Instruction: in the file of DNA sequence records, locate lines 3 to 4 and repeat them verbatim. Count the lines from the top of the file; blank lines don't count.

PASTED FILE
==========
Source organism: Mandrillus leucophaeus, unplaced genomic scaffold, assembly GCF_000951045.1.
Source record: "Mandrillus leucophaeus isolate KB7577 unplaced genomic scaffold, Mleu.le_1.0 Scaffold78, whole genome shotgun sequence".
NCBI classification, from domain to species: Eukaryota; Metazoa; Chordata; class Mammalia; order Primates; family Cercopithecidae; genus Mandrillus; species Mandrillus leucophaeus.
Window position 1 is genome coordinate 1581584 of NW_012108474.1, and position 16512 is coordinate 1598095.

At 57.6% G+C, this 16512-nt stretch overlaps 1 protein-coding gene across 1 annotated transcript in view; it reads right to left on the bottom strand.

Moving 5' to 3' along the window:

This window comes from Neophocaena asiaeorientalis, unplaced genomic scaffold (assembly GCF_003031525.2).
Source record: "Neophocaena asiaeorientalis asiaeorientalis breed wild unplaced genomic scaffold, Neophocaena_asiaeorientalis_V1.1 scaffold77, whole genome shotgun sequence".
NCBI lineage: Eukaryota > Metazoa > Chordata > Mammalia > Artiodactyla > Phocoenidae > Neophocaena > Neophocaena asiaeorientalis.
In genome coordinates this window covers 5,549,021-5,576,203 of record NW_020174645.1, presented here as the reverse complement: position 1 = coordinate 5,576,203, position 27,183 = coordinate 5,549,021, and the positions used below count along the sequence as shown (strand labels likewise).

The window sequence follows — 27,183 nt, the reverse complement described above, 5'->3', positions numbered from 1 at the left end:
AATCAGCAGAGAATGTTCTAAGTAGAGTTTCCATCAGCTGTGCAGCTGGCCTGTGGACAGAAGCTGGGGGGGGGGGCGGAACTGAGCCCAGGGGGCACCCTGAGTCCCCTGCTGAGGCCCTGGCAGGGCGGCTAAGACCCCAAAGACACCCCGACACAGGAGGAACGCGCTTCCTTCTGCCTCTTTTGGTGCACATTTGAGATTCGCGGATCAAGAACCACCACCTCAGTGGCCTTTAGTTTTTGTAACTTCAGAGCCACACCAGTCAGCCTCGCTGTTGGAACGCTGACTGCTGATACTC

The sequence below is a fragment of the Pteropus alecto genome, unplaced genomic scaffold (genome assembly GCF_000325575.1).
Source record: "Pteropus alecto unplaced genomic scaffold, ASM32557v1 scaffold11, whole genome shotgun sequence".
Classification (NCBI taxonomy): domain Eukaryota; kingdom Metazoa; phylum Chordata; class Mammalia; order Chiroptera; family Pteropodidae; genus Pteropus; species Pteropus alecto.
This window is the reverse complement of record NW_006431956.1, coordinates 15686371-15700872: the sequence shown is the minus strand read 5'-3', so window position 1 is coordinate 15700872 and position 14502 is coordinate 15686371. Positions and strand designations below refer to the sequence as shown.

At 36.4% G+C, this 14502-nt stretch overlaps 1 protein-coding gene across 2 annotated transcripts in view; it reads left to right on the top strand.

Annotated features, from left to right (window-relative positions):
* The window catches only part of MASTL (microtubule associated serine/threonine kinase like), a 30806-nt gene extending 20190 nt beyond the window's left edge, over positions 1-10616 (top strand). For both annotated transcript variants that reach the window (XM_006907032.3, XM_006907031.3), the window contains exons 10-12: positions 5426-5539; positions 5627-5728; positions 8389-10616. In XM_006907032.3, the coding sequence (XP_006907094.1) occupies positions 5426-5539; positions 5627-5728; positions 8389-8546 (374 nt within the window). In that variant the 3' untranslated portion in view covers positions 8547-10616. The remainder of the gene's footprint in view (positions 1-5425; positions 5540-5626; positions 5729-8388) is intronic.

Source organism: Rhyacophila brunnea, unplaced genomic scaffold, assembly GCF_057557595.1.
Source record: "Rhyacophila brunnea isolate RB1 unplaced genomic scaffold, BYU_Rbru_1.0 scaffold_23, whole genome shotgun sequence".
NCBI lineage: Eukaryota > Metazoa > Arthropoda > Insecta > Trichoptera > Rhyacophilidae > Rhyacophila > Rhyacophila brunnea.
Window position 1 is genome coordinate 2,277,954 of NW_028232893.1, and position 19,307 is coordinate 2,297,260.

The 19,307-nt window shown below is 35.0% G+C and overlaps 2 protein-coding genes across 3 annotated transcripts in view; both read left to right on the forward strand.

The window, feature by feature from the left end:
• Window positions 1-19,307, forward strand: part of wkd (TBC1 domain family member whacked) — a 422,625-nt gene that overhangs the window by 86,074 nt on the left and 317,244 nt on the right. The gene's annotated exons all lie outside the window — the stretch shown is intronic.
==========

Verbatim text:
NCBI classification, from domain to species: Eukaryota; Metazoa; Chordata; class Mammalia; order Primates; family Cercopithecidae; genus Mandrillus; species Mandrillus leucophaeus.
Window position 1 is genome coordinate 1581584 of NW_012108474.1, and position 16512 is coordinate 1598095.